I Can concept could spread from Comox Valley to other school districts

I Can has taken a firm hold in a number of Comox Valley schools — and it may expand to other districts next year.

GRADE 5 AND 6 École Puntledge Park students visit seniors at the Comox Valley Seniors Village as part of an I Can initiative. I Can has grown in Comox Valley schools this year with many students helping others through a wide variety of projects.

I Can has taken a firm hold in a number of Comox Valley schools — and it may expand to other districts next year.

École Puntledge Park teacher Doug David is one of the Comox Valley teachers who has been involved in the initiative since its beginning during the 2010/11 school year, and he is also one of the teachers who hopes it will grow even more than it already has.

“I’ve been talking about this with people in Port Alberni and Chemainus and Qualicum and that, and so there’s interest out there, it’s just a matter of finding a way in,” he says. “We’re trying to mindful of letting things kind of unfold with people’s curiosity…

“We want it to spread organically — grassroots.”

David and Huband Park’s vice principal Catherine Manson, who was also involved with I Can from the start, presented on the initiative to the Comox Valley Board of Education a couple of weeks ago, noting its history the possibility of its further growth.

I Can started as a cross-district partnership during the previous school year; a group of teachers wanted to see if implementing regular inquiry-based learning projects, with a cross-school celebration at the end of year, would increase student engagement and motivate students to be self-directed learners.

During collaboration, the group watched a TED talk by Kiran Bir Sethi about a movement she started with students in India called I Can — which is designed to show students they have the power to create a better world through action. When the group of Comox Valley teachers saw how in line it was with what they were trying to do, they quickly embraced it.

Started with just six or seven classes throughout the school district last year, the initiative grew this year to spread into whole school initiatives at Aspen, Queneesh, Huband and Puntledge this year.

Students completed a variety of I Can projects like taking food to the food bank, visiting seniors, organizing play events with younger children and raising money for numerous causes and charities, among other things.

David then contacted Sethi, and after e-mail conversations about what’s going on in Comox Valley schools, Sethi told him she’s interested in the Comox Valley School District becoming a global partner with her organization Design for Change, which promotes a global movement around the idea of I Can.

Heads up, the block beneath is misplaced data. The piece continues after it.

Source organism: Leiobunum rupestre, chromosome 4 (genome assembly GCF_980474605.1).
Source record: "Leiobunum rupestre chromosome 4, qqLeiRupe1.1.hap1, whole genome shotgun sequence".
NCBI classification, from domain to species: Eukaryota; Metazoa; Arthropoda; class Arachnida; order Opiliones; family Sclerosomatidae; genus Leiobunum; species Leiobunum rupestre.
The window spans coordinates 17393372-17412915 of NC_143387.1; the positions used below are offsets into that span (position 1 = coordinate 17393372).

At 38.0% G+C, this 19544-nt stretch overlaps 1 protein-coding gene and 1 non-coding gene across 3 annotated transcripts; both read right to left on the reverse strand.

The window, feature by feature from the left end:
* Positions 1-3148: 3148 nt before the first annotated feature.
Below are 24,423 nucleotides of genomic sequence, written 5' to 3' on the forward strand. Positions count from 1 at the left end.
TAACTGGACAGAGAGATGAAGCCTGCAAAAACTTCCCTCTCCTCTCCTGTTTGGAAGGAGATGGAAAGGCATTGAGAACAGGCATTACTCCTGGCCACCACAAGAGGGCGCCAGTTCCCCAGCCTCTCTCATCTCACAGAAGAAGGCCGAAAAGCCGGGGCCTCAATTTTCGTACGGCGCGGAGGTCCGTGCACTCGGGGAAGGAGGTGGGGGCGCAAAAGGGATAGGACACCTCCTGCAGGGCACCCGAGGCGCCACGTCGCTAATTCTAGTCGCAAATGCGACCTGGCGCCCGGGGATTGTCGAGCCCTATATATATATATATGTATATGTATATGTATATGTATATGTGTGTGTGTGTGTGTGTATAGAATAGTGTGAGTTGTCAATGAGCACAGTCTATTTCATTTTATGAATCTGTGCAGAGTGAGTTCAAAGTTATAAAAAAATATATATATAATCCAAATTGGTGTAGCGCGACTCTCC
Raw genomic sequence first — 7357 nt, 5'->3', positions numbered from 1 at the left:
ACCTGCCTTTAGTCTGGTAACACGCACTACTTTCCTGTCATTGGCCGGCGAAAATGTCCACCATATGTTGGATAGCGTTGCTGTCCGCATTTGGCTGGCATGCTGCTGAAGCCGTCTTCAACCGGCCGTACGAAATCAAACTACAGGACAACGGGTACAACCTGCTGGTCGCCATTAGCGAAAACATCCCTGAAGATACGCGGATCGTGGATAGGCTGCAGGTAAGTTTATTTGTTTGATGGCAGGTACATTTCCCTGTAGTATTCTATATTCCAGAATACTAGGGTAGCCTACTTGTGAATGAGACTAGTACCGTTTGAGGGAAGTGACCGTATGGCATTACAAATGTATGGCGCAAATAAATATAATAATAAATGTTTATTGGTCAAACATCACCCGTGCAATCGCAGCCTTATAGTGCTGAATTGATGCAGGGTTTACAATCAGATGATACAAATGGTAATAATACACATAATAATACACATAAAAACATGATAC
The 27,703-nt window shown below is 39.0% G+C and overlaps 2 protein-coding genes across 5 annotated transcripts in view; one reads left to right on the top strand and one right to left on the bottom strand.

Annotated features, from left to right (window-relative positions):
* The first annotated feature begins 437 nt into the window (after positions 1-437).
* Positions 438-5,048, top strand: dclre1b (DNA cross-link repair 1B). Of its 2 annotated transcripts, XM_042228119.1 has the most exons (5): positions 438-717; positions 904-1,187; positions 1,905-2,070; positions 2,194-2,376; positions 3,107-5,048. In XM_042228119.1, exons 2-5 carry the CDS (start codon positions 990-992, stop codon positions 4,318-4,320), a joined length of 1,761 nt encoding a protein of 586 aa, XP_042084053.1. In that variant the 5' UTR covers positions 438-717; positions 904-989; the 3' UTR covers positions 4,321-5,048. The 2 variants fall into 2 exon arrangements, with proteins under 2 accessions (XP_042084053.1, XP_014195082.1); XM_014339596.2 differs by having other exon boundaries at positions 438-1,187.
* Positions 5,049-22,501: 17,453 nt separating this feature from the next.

David notes I Can leaders in the Comox Valley are still trying to figure out what that relationship may look like, but to him, it means bringing global awareness to Comox Valley students.

“Like being able to recognize that you’re a part of something bigger than the Comox Valley, that kids on the other side of the planet are thinking the same way, and trying to wrap their heads around real world problems,” he explains.

Trustees and district staff responded warmly to the presentation, and superintendent Sherry Elwood offered support as the initiative grows.

“We went there just to share our stories and left there feeling really pumped,” recalls David.

An I Can showcase is scheduled near the end of May at Queneesh school, which is designed for students to show what projects they’ve done, meet students from other schools and see what other kids have done.

As well, David, Manson and other district representatives will attend a project-based learning conference in Napa, Calif., in June where Sethi will be a keynote speaker.

David notes the initiative seems to have made a big impact on kids regarding what they do for others and themselves.

“It started out as a social responsibility kind of thing, and then I think that’s a big anchor in all this, but it’s also about — you can’t be socially responsible without being personally responsible,” he says. “And then the other bit is the academic piece — we want the kids to feel that their lives have meaning and purpose and that part of that is looking after yourself and looking after others.”

For more information on DFC, visit www.dfcworld.com.


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